11. Revere D, Dunbar PJ: Review of computer-generated outpatient health behavior interventions: clinical encounters "in absentia". J Am Med Inform Assoc 2001, 8: 62-79.View ArticlePubMedPubMed CentralGoogle Scholar
  12. McBride CM, Rimer BK: Using the telephone to improve health behavior and health service delivery. Patient Educ Couns 1999, 37: 3-18. 10.1016/S0738-3991(98)00098-6View ArticlePubMedGoogle Scholar
  13. Balas EA, Jaffrey F, Kuperman GJ, Boren SA, Brown GD, Pinciroli F, Mitchell J: Electronic communication with patients:Evaluation of distance medicine technology. JAMA 1997, 278: 152-159. 10.1001/jama.278.2.152View ArticlePubMedGoogle Scholar
  14. Ahring KK, Ahring JP, Joyce C, Farid NR: Telephone modem access improves diabetes control in those with insulin-requiring diabetes. Diabetes Care 1992, 15: 971-975.View ArticlePubMedGoogle Scholar
  15. Champion VL, Skinner CS, Foster JL: The effects of standard care counseling or telophone/in-person counseling on beliefs, knowledge and behavior related to mammography screening. Oncol Nurs Forum 2000, 27: 1565-1571.PubMedGoogle Scholar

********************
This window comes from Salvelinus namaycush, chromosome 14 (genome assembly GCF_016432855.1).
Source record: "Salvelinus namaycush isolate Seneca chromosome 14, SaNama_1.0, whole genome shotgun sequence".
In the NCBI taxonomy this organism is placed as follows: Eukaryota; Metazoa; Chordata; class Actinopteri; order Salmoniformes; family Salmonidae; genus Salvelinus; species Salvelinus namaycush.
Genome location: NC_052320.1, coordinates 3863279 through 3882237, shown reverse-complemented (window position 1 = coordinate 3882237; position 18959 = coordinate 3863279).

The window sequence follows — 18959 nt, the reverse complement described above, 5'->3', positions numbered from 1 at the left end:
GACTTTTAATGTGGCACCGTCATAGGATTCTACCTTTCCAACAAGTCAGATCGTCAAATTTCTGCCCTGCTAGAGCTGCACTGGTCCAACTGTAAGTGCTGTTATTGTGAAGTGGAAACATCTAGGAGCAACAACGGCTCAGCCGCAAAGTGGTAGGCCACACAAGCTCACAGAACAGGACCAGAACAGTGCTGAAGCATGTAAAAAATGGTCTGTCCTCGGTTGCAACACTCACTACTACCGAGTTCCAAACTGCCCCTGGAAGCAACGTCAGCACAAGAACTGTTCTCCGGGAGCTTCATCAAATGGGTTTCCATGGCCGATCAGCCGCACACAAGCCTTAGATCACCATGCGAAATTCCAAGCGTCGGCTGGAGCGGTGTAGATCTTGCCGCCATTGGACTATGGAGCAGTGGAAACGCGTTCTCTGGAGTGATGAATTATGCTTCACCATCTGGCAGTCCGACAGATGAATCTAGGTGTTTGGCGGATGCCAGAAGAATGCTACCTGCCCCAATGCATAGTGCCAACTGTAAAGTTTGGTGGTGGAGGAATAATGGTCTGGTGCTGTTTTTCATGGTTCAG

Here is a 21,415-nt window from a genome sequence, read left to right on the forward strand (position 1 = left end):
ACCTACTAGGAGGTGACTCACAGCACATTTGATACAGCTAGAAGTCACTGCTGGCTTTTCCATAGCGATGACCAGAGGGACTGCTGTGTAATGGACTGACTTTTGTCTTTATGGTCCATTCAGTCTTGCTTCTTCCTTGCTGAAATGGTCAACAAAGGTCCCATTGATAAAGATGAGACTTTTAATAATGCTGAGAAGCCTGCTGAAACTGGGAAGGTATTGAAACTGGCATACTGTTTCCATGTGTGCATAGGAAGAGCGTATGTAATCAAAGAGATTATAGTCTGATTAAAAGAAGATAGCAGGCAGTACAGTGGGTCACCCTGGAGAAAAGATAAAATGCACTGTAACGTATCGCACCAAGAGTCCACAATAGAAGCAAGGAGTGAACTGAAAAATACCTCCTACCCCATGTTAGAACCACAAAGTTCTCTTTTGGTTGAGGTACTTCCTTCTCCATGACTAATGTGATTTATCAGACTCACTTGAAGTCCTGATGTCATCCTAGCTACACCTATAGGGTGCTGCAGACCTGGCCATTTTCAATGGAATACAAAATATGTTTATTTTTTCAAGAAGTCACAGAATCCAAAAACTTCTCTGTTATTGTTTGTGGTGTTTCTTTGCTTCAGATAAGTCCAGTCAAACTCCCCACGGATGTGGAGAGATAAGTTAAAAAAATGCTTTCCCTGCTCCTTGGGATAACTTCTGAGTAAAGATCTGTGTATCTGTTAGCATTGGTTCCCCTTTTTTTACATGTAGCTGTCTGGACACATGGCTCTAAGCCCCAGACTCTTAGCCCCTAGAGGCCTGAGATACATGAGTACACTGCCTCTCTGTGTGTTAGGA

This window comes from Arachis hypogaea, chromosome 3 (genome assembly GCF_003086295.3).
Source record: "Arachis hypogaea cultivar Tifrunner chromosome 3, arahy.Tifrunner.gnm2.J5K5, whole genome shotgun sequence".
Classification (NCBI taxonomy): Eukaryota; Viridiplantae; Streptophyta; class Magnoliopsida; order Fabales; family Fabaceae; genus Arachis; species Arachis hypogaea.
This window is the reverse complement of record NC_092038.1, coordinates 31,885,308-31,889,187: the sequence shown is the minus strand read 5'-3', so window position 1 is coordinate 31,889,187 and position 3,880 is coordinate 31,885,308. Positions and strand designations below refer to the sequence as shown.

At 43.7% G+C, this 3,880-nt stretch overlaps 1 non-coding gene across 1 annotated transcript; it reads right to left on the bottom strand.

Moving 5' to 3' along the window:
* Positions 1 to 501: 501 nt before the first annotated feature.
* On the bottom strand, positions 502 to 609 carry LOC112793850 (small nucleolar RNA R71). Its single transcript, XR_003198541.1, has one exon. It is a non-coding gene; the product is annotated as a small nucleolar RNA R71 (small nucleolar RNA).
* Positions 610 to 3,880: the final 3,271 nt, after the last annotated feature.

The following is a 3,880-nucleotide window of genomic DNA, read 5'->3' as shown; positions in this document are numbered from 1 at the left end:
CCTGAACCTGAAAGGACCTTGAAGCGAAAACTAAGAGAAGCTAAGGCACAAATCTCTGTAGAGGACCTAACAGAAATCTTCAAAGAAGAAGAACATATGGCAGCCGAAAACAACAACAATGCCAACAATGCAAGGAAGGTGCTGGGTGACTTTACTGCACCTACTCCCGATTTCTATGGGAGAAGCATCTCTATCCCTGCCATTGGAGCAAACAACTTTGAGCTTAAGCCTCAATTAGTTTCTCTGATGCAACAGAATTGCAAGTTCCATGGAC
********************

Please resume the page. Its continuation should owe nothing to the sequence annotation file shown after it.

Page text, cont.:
16. DeMaio J, Schwartz L, Cooley P, Tice A: The application of telemedicine technology to a directly observed therapy program for tuberculosis: a pilot project. Clin Infect Dis 2001, 33: 2082-2084. 10.1086/324506View ArticlePubMedGoogle Scholar
  17. Dudas V, Bookwalter T, Kerr KM, Pantilat SZ: The impact of follow-up telephone calls to patients after hospitalization. Am J Med 2001, 111: 26S-30S. 10.1016/S0002-9343(01)00966-4View ArticlePubMedGoogle Scholar
  18. Friedman RH, Kazis LE, Jette A, Smith MB, Stollerman J, Torgerson J, Carey K: A telecommunications system for monitoring and counseling patients with hypertension. Impact on medication adherence and blood pressure control. Am J Hypertension 1996, 9: 285-292. 10.1016/0895-7061(95)00353-3View ArticleGoogle Scholar
  19. Hyman DJ, Herd JA, Ho KS, Dunn JK, Gregory KA: Maintenance of cholesterol reduction using automated telephone calls. Am J Prev Med 1996, 12: 129-133.PubMedGoogle Scholar
  20. Meneghini LF, Albisser AM, Goldberg RB, Mintz DH: An electronic case manager for diabetes control. Diabetes Care 1998, 21: 591-596.View ArticlePubMedGoogle Scholar
  21. O'Brien G, Lazebnik R: Telephone call reminders and attendance in an adolescent clinic. Pediatrics 1998, 101: E6. 10.1542/peds.101.6.e6View ArticlePubMedGoogle Scholar